Page 33

Leading Medicine Magazine, Vol 7, No 1 - 2013

and generally encouraged me to think ahead. “You will run again,” my daughter texted from college. My longtime running friends sent cards and promised to see me on the trails soon. The encouragement got me through six long weeks in a cast. The minute it came off, Varner referred me to Matt Holland, manager of physical therapy and occupational therapy at the Methodist Center for Sports Medicine. “The physical therapy part is as important as the surgery,” Varner told me. Holland and his crew were not sickened by the purplish blob that was now my ankle. They massaged it and worked it; they taught me exercises and slowly eased me into a routine I could do on my own. The rehab center itself was a place of inspiration, where I watched others of all ages and abilities work hard and improve. Holland encouraged me to work on my own in a swimming pool, where treading water — sometimes for hours at a time — helped me regain mobility. He urged steady and steadfast repetition with stretch bands to move the ankle, calf, toes and foot. Twice a week, all summer, Holland and his team iced my ankle and patiently watched and encouraged me as I progressed from picking up marbles with my toes to pedaling a stationary bicycle. After 18 rehab sessions, I was discharged to continue recovery on my own. A follow-up with Varner in September showed the heel was mended and the screws were firmly in place and would not bother me. He told me I could start running, a quarter mile at a time, with no more than a 10 percent build-up per week. My training log for the week of September 6–12, 2010, reads “21st Recovery Week — 1st Week Return to Running.” LOVING EVERY STEP On January 15, 2012, I lined up to run my 13th Houston Marathon and my 62nd race of 26.2 miles or more. Four hours, 25 minutes and three seconds later, I crossed the finish line — a little teary-eyed and emotional because it was a long time coming. My ankle felt great. In fact, since the surgery, running has been a lot more fun and virtually pain-free. I enjoy every run. Every step is a victory. In October, my 21-year-old daughter ran her first marathon in Portland, Oregon. And I was on the finish line with her. n To learn more or to schedule an appointment with a specialist, visit methodistorthopedics.com. Leading Medicine • Volume 7, Number 1 Foot & Ankle Care The ability to stand and move upright on two legs is central to human experience. The complex network of bones, tendons and tissue in the foot and ankle, as well as throughout the lower extremities, supports form and movement. But the stress of that support can also contribute to injury. Methodist specializes in the treatment of conditions and injuries of the foot, ankle and leg, including tibial fractures, sports-related injuries and trauma to the lower extremities. While our physicians treat professional teams and artists like the Houston Dynamo and Houston Ballet, their focus is treating patients of all ages and professions with the finest orthopedic care possible. Common conditions treated include, but are not limited to: • Achilles tendon rupture • Achilles tendon tendonitis • Ankle arthritis • Ankle injury and instability • Bunions • Cavus (high arch) foot • Deformities • Flat feet • Foot drop • Fractures • Hammertoes • Morton’s neuroma • Plantar fasciitis • Post-stroke ankle reconstruction • Rheumatoid arthritis • Tarsal tunnel syndrome To request a referral or to schedule an appointment, call 713-441-BONE (2663). n Dr. Kevin Varner i n a d d i t i o n 27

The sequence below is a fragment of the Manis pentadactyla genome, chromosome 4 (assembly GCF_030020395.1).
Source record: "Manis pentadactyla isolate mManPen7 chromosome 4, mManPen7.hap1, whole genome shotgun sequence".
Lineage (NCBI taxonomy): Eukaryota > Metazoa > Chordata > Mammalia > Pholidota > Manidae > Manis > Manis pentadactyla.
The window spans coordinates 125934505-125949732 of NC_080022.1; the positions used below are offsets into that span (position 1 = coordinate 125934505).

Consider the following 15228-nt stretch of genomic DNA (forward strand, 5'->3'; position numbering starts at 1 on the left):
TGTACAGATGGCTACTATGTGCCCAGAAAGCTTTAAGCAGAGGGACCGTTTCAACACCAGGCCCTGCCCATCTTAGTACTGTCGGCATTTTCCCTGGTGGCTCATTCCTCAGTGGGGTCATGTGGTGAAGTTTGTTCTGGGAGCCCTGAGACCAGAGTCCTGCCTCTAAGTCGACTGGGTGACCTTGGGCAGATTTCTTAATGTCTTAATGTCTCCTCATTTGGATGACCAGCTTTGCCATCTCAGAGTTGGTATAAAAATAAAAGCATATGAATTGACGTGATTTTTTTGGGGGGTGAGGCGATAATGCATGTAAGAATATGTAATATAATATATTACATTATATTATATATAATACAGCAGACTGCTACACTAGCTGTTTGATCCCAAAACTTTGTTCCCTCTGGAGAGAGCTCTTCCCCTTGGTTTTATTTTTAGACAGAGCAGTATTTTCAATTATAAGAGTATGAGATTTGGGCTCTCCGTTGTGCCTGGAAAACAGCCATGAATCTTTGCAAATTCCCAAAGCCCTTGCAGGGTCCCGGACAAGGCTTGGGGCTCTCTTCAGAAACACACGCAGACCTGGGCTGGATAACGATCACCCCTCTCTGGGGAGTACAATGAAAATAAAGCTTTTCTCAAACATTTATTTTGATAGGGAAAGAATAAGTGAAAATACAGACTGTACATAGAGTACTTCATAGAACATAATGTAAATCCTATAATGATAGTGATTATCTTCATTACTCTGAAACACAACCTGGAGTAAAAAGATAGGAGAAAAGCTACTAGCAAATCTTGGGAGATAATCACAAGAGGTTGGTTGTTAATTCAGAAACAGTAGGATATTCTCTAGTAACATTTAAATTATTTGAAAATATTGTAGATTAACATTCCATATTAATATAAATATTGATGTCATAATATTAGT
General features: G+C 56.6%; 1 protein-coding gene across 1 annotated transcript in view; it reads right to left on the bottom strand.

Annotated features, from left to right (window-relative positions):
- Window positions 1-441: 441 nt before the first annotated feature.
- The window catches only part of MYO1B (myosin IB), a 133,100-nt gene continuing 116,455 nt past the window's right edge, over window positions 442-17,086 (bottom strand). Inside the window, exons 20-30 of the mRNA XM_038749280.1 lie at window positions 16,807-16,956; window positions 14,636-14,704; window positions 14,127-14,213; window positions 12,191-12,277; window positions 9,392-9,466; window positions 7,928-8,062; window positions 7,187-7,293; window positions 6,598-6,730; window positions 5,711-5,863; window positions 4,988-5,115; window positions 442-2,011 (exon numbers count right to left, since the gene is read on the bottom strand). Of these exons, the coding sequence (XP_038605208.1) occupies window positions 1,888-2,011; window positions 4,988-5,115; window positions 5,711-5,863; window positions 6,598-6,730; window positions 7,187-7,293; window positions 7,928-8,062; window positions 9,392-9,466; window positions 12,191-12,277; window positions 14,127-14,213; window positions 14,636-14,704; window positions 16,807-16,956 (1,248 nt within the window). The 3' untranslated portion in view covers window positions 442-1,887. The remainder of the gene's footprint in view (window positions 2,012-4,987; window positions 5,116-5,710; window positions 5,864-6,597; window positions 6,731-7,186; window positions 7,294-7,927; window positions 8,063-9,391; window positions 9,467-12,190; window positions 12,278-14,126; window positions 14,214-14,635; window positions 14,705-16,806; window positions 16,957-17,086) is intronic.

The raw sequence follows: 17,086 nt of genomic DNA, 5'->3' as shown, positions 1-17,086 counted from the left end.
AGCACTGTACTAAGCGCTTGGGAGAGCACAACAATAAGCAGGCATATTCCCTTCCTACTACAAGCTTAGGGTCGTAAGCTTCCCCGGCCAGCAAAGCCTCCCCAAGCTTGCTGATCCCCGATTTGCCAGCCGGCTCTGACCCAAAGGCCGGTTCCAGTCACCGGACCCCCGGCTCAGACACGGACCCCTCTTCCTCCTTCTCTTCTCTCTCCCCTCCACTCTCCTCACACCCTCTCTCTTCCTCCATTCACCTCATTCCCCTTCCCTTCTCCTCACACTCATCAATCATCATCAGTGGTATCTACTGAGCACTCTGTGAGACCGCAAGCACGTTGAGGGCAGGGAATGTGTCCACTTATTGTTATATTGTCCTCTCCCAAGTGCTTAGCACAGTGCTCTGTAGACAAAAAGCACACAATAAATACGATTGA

Leading Medicine Magazine, Vol 7, No 1 - 2013
To see the actual publication please follow the link above